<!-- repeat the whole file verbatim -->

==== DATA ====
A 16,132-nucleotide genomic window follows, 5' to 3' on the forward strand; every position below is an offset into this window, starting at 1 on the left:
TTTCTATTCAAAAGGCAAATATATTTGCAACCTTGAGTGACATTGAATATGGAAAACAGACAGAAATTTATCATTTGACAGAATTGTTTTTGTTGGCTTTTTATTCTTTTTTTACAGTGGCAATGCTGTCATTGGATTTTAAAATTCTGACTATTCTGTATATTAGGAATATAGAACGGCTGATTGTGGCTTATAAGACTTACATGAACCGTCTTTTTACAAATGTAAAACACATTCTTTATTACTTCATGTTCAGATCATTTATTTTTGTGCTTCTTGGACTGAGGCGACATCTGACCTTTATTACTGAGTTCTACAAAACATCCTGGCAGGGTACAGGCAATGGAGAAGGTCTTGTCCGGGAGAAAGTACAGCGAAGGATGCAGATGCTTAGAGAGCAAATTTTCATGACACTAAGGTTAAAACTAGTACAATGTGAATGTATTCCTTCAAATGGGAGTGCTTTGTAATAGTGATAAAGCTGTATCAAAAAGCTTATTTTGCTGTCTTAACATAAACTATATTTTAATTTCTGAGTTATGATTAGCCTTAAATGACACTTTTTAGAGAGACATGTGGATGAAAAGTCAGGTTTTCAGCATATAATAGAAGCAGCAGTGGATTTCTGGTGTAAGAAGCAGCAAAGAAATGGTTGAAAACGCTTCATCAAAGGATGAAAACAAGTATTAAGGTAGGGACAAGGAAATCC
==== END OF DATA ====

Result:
A 16,132-nucleotide genomic window follows, 5' to 3' on the forward strand; every position below is an offset into this window, starting at 1 on the left:
TTTCTATTCAAAAGGCAAATATATTTGCAACCTTGAGTGACATTGAATATGGAAAACAGACAGAAATTTATCATTTGACAGAATTGTTTTTGTTGGCTTTTTATTCTTTTTTTACAGTGGCAATGCTGTCATTGGATTTTAAAATTCTGACTATTCTGTATATTAGGAATATAGAACGGCTGATTGTGGCTTATAAGACTTACATGAACCGTCTTTTTACAAATGTAAAACACATTCTTTATTACTTCATGTTCAGATCATTTATTTTTGTGCTTCTTGGACTGAGGCGACATCTGACCTTTATTACTGAGTTCTACAAAACATCCTGGCAGGGTACAGGCAATGGAGAAGGTCTTGTCCGGGAGAAAGTACAGCGAAGGATGCAGATGCTTAGAGAGCAAATTTTCATGACACTAAGGTTAAAACTAGTACAATGTGAATGTATTCCTTCAAATGGGAGTGCTTTGTAATAGTGATAAAGCTGTATCAAAAAGCTTATTTTGCTGTCTTAACATAAACTATATTTTAATTTCTGAGTTATGATTAGCCTTAAATGACACTTTTTAGAGAGACATGTGGATGAAAAGTCAGGTTTTCAGCATATAATAGAAGCAGCAGTGGATTTCTGGTGTAAGAAGCAGCAAAGAAATGGTTGAAAACGCTTCATCAAAGGATGAAAACAAGTATTAAGGTAGGGACAAGGAAATCC